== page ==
Then James and John, the sons of Zebedee, came over and spoke to him. ‘Teacher,’ they said, ‘we want you to do us a favor.’

‘What is your request?’ he asked.

They replied, ‘When you sit on your glorious throne, we want to sit in places of honor next to you, one on your right and the other on your left.’

But Jesus said to them, ‘You don’t know what you are asking! Are you able to drink from the bitter cup of suffering I am about to drink? Are you able to be baptized with the baptism of suffering I must be baptized with?’

Oh yes,’ they replied, ‘we are able!’

Then Jesus told them, ‘You will indeed drink from my bitter cup and be baptized with my baptism of suffering. But I have no right to say who will sit on my right or my left. God has prepared those places for the ones he has chosen.’

When the ten other disciples heard what James and John had asked, they were indignant. So Jesus called them together and said, ‘You know that the rulers in this world lord it over their people, and officials flaunt their authority over those under them. But among you it will be different. Whoever wants to be a leader among you must be your servant, and whoever wants to be first among you must be the slave of everyone else’.” Mark 10:35-44 (NLT)


James and John had a very special request. They just needed Jesus to do one small favor for them. They were two among twelve disciples, and they wanted to make sure that they secured their rightful position before anyone else. On one hand, they were being assertive and prepared, but on the other hand, their selfish hearts were being exposed. Jesus counseled them that they did not know what they were asking. Even so, the other disciples could not believe James and John would go behind their backs and ask Jesus for such a thing. Jesus didn’t let the other ten disciples get the best of James and John. He wanted them all to understand that elevating others was the path to greatness.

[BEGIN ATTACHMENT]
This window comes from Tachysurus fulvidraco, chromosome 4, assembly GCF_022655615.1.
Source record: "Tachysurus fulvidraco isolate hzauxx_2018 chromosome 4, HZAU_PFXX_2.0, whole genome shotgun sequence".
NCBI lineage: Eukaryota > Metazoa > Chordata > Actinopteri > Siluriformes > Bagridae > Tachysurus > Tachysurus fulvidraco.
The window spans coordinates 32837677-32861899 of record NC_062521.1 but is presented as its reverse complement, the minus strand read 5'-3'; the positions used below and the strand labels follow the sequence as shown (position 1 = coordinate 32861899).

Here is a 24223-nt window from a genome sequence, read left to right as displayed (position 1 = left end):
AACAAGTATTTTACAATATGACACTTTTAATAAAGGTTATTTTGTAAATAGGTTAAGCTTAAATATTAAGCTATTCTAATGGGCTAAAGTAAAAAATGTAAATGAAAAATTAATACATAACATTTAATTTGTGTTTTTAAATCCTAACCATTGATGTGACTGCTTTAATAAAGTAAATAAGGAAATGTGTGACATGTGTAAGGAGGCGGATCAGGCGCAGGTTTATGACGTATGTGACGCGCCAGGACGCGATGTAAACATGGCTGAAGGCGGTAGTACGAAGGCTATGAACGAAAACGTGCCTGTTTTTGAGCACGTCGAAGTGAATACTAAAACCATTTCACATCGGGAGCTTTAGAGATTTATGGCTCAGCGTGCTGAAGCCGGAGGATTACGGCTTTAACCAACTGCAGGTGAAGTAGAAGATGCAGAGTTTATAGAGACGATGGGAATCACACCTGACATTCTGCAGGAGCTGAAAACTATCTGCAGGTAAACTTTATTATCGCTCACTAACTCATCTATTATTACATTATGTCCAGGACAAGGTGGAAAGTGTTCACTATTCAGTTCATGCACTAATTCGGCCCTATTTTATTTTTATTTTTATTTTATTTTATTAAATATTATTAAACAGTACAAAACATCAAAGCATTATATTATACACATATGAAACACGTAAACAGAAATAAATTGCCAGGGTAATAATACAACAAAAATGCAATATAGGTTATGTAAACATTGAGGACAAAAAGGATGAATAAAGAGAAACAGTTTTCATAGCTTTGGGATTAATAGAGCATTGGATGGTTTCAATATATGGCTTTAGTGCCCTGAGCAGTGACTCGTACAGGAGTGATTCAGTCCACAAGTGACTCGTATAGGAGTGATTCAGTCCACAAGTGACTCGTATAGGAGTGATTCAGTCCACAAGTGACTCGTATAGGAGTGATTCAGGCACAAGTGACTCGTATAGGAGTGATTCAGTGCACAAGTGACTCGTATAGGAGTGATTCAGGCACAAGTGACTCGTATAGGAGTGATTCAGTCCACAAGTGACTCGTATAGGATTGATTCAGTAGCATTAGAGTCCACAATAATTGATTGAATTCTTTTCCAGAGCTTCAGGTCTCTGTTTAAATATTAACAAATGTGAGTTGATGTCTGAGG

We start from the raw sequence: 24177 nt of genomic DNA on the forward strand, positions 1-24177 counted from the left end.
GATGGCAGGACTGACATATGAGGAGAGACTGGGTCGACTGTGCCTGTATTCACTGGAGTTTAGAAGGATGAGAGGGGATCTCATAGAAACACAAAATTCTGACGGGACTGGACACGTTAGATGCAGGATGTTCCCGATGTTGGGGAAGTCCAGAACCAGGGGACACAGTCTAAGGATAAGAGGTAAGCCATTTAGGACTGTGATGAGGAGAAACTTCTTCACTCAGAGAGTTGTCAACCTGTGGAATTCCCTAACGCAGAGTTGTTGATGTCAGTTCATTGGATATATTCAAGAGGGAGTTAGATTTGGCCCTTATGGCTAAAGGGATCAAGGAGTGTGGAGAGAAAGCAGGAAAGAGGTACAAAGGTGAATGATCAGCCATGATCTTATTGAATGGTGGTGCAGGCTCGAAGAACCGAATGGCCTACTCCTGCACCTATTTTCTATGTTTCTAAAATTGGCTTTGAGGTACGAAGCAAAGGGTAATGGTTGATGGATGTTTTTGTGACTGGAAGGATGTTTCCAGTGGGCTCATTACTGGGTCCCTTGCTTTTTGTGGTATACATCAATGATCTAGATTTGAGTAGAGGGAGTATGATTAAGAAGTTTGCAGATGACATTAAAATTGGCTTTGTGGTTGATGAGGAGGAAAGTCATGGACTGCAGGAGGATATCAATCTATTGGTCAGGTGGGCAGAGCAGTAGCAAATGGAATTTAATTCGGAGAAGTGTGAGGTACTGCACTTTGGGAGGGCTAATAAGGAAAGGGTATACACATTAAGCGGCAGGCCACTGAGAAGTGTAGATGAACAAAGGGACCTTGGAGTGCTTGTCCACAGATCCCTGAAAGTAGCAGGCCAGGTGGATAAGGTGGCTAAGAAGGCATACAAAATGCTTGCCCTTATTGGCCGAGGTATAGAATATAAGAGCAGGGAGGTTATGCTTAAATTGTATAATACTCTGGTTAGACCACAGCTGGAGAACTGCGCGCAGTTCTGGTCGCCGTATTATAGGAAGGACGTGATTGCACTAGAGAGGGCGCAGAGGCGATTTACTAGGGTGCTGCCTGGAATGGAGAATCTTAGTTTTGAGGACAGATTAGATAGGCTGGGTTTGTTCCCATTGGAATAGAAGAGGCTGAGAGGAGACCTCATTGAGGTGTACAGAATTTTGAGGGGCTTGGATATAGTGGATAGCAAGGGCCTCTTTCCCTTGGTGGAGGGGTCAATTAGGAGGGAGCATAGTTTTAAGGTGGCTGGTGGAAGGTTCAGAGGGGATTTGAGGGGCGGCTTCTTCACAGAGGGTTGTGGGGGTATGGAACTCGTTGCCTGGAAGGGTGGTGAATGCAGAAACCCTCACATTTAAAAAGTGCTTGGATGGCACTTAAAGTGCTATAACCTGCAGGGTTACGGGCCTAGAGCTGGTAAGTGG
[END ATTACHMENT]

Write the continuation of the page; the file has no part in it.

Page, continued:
We may not be asking Jesus to sit on his right or left like James and John, but its human nature to try to secure the best for ourselves over someone else we love. The other ten disciples were not strangers to James and John; they were some of their closest friends. We aren’t talking about selfishness with the whole world here. In contemplating your relationships with your family, spouse, and closest friends, do you try to obtain the best for yourself instead of elevating them? How we interact with those closest to us reveals the selfishness of our own heart. Let’s take a lesson from Jesus this week. He says that we don’t have to flaunt our positions, possessions, or desire to get ahead of someone else in front of our dearest friends. We can elevate ourself through elevating others, and when we do, the root of selfishness gives way to selflessness.

Scripture quotations marked (NLT) are taken from the Holy Bible, New Living Translation, copyright © 1996, 2004, 2007 by Tyndale House Foundation. Used by permission of Tyndale House Publishers, Inc., Carol Stream, Illinois 60188. All rights reserved.

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About Hona Amer

I help people live life to the fullest. Check out my book, Smart Work U. Follow me on TwitterFacebook, or Instagram. In order to receive updates, subscribe below.

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